... Recently, Cai et al. [32] investigated Hawking radiation of an apparent horizon in a Friedmann-Robertson-Walker universe using the Hamilton-Jacobi method. Using the same method, Gohar and Saifullah [33] investigated scalar field radiation from dilatonic black holes. In this paper, a five-dimensional Lovelock black hole is considered to investigate Hawking radiation by including the influence of the ultraviolet correction to the black hole. ...
Full-text available
We investigate Hawking radiation from a five-dimensional Lovelock black hole using the Hamilton–Jacobi method. The behavior of the rate of radiation is plotted for various values of the ultraviolet correction parameter and the cosmological constant. The results show that, owing to the ultraviolet correction and the presence of dark energy represented by the cosmological constant, the black hole radiates at a slower rate in comparison to the case without ultraviolet correction or cosmological constant. Moreover, the presence of the cosmological constant makes the effect of the ultraviolet correction on the black hole radiation negligible. © 2015, Higher Education Press and Springer-Verlag Berlin Heidelberg.
... Similarly, Kerner and Mann (2006 extended this work to large number of black holes and they showed that tunnelling method is very powerful method, which can be applied to variety of black holes. Following the work of Kerner and Mann, recently, this method is applied to higher dimensional black holes (Berti et al. 2011;Hod 2011;Wu and Peng 2011), black holes in String theory (Kim 2011), black strings Saifullah 2011a, 2011b;Saifullah 2012a, 2013), accelerating and rotating black holes Rehman and Saifullah 2011), dilaton black holes (Gohar and Saifullah 2012b;Chen et al. 2008b), three dimensional black holes (Li and Ren 2008;Ejaz et al. 2013) and black holes with NUT parameter (Kerner and Mann 2006;Sharif and Javed 2012). In these papers, authors have discussed the emission of fermions and scalar particles from black holes. ...
Full-text available
We study the quantum tunneling of scalars from charged accelerating and rotating black hole with NUT parameter. For this purpose we use the charged Klein-Gordon equation. We apply WKB approximation and the Hamilton-Jacobi method to solve charged the Klein-Gordon equation. We find the tunneling probability of outgoing charged scalars from the event horizon of this black hole, and hence the Hawking temperature for this black hole.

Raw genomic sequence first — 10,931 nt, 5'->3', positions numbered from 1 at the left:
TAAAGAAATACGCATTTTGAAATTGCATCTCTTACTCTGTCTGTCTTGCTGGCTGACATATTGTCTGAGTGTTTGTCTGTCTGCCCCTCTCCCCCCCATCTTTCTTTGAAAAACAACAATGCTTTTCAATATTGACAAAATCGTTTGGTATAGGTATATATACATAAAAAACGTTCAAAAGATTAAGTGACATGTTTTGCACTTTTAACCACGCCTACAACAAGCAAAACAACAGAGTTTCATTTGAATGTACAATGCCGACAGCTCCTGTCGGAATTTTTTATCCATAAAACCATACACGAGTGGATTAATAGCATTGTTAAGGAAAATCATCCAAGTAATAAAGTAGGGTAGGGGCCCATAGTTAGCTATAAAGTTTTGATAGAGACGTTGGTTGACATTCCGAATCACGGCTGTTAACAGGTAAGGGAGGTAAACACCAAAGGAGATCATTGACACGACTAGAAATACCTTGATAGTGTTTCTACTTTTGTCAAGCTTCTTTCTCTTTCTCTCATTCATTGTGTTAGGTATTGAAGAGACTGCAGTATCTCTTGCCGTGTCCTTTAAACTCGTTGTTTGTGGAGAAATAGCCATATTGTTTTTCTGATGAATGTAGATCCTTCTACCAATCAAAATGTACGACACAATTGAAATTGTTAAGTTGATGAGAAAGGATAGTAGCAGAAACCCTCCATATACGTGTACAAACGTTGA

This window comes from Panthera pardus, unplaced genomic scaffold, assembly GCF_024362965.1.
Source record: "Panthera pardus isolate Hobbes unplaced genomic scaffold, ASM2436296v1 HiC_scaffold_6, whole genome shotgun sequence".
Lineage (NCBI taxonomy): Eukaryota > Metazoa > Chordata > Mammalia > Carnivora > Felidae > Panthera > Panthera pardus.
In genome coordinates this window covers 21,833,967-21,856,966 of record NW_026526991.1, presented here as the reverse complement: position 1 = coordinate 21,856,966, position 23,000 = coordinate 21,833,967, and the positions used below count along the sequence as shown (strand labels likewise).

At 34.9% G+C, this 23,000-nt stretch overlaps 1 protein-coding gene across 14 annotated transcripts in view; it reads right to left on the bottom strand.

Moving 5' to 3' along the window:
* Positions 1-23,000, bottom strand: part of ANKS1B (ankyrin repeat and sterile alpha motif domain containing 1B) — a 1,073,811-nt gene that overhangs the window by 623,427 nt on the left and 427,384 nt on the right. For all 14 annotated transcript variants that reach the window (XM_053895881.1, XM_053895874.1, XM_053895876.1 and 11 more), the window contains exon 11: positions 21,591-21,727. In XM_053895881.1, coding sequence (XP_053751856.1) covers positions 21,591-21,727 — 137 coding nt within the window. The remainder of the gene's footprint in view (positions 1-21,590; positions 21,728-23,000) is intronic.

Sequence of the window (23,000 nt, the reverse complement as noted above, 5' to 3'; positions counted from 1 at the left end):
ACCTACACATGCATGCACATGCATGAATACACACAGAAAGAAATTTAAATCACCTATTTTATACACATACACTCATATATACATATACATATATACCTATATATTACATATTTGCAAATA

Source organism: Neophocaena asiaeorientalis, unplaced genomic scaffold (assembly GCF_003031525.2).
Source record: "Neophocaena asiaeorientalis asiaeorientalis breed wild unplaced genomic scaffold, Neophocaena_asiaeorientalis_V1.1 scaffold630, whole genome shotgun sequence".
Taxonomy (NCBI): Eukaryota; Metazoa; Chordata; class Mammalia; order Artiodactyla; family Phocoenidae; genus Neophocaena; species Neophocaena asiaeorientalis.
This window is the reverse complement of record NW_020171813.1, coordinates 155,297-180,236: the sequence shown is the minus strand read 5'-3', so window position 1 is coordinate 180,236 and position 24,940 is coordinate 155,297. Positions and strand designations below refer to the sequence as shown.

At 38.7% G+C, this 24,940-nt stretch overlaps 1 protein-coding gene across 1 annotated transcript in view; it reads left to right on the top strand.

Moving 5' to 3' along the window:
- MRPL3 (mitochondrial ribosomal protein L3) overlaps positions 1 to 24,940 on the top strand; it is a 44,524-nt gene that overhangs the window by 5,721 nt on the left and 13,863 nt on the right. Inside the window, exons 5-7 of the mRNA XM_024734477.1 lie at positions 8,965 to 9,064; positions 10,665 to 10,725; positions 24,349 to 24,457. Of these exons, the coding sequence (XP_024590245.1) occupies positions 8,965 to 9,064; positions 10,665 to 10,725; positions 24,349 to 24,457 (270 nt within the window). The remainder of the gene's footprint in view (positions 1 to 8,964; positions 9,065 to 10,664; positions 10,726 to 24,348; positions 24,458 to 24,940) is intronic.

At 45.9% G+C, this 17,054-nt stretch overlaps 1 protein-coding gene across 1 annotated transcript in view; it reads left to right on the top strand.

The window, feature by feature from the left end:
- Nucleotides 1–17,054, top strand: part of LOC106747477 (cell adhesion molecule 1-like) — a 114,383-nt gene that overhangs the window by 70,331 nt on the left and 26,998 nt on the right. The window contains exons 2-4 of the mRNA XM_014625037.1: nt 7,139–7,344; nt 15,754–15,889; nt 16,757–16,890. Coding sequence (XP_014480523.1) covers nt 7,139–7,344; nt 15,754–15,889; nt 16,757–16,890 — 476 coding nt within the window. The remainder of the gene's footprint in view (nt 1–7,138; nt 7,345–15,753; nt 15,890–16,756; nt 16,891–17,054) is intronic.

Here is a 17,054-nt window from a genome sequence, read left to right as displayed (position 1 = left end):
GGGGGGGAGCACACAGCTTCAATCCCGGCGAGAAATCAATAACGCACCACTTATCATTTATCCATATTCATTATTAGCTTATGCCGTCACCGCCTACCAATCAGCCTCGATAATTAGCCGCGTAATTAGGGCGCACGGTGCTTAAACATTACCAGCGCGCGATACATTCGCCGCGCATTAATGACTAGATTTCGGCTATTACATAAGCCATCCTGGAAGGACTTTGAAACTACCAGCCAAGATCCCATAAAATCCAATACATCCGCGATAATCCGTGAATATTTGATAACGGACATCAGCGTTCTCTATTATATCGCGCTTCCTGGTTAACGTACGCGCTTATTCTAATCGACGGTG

... In order to solve the above equation, we assume an ansatz for the solution in a form similar to eqs. (2.12) as [49][50][51], ...
In the framework of the three dimensional New Massive Gravity theory introduced by Bergshoeff, Hohm and Townsend, we analyze the behavior of relativistic spin-1/2 and spin-0 particles in the New-type Black Hole backgroud, solution of the New Massive Gravity.We solve Dirac equation for spin-1/2 and Klein-Gordon equation for spin-0. Using Hamilton-Jacobi method, we discuss tunnelling probability and Hawking temperature of the spin-1/2 and spin-0 particles for the black hole. We observe that the tunnelling probability and Hawking temperature are same for the spin-1/2 and spin-0.
... The first one was used by Parikh and Wilczek [11], which followed from the work of Kraus and Wilczek, and the second one, which is the extension of the complex path analysis [7,8] has been used by different authors. Recently these radiations have been studied for charged black holes in string theory [20], squashed Kaluza–Klein black hole [21], black holes in Einstein-Yang-Mills theory [22], slowly rotating Kerr-Newman black hole [23] and dilatonic black holes242526. These methods have also been applied to higher dimensional black holes272829. ...
Full-text available
Using the Hamilton-Jacobi method of quantum tunneling and complex path integration, we study Hawking radiation of scalar particles from rotating black strings. We discuss tunneling of both charged and uncharged scalar particles from the event horizons. For this purpose, we use the Klein-Gordon equation and find the tunneling probability of outging scalar particles. The procedure gives Hawking temperature for rotating charged black strings as well.
Full-text available
In this paper, we start from the Lagrangian analysis on the action to naturally produce the geodesic equation of the massive particle via tunneling. Then, basing on the new definition for the geodesic equation, we revisit the Hawking radiation of the charged massive particle via tunneling from the Reissner-Nordström-de Sitter black hole with a global monopole. In our treatment, the geodesic equation of the charged massive particle is defined uniformly with that of the massless particle, which overcomes the shortcomings of its previous definition, and is more suitable for the tunneling mechanism. It is noteworthy that, the highlight of our work is a new and important development of the Parikh-Wilczek’s tunneling method.
Full-text available